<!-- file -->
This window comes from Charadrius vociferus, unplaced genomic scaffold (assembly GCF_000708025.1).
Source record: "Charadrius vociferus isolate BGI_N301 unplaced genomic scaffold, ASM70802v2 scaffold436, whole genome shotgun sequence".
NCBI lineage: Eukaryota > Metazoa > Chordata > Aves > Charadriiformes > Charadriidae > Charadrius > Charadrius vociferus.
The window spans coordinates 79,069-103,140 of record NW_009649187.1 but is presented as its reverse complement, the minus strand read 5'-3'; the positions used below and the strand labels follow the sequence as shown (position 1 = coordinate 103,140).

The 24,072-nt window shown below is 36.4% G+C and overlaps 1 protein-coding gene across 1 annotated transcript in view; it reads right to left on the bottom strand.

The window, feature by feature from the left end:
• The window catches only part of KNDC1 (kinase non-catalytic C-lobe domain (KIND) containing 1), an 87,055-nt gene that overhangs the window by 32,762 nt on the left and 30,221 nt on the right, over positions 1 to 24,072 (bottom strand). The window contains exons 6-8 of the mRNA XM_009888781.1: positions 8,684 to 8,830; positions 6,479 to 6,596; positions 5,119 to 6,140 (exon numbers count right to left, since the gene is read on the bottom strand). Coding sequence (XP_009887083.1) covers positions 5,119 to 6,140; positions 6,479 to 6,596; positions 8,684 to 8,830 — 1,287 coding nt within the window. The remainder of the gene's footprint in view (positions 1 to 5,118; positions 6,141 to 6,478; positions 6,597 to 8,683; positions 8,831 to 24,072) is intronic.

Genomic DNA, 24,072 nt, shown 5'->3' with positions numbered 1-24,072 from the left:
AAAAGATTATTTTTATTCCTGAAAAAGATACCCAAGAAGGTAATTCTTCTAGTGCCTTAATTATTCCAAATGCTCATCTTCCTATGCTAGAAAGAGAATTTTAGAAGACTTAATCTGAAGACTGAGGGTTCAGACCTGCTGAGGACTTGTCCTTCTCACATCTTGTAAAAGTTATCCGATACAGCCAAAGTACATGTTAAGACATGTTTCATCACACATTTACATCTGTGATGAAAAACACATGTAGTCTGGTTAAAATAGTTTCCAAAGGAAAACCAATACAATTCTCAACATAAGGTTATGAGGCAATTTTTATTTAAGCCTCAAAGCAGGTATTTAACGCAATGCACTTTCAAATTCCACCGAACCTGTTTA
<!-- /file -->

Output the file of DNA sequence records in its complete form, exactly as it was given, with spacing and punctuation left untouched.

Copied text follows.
This window comes from Charadrius vociferus, unplaced genomic scaffold (assembly GCF_000708025.1).
Source record: "Charadrius vociferus isolate BGI_N301 unplaced genomic scaffold, ASM70802v2 scaffold436, whole genome shotgun sequence".
NCBI lineage: Eukaryota > Metazoa > Chordata > Aves > Charadriiformes > Charadriidae > Charadrius > Charadrius vociferus.
The window spans coordinates 79,069-103,140 of record NW_009649187.1 but is presented as its reverse complement, the minus strand read 5'-3'; the positions used below and the strand labels follow the sequence as shown (position 1 = coordinate 103,140).

The 24,072-nt window shown below is 36.4% G+C and overlaps 1 protein-coding gene across 1 annotated transcript in view; it reads right to left on the bottom strand.

The window, feature by feature from the left end:
• The window catches only part of KNDC1 (kinase non-catalytic C-lobe domain (KIND) containing 1), an 87,055-nt gene that overhangs the window by 32,762 nt on the left and 30,221 nt on the right, over positions 1 to 24,072 (bottom strand). The window contains exons 6-8 of the mRNA XM_009888781.1: positions 8,684 to 8,830; positions 6,479 to 6,596; positions 5,119 to 6,140 (exon numbers count right to left, since the gene is read on the bottom strand). Coding sequence (XP_009887083.1) covers positions 5,119 to 6,140; positions 6,479 to 6,596; positions 8,684 to 8,830 — 1,287 coding nt within the window. The remainder of the gene's footprint in view (positions 1 to 5,118; positions 6,141 to 6,478; positions 6,597 to 8,683; positions 8,831 to 24,072) is intronic.

Genomic DNA, 24,072 nt, shown 5'->3' with positions numbered 1-24,072 from the left:
AAAAGATTATTTTTATTCCTGAAAAAGATACCCAAGAAGGTAATTCTTCTAGTGCCTTAATTATTCCAAATGCTCATCTTCCTATGCTAGAAAGAGAATTTTAGAAGACTTAATCTGAAGACTGAGGGTTCAGACCTGCTGAGGACTTGTCCTTCTCACATCTTGTAAAAGTTATCCGATACAGCCAAAGTACATGTTAAGACATGTTTCATCACACATTTACATCTGTGATGAAAAACACATGTAGTCTGGTTAAAATAGTTTCCAAAGGAAAACCAATACAATTCTCAACATAAGGTTATGAGGCAATTTTTATTTAAGCCTCAAAGCAGGTATTTAACGCAATGCACTTTCAAATTCCACCGAACCTGTTTA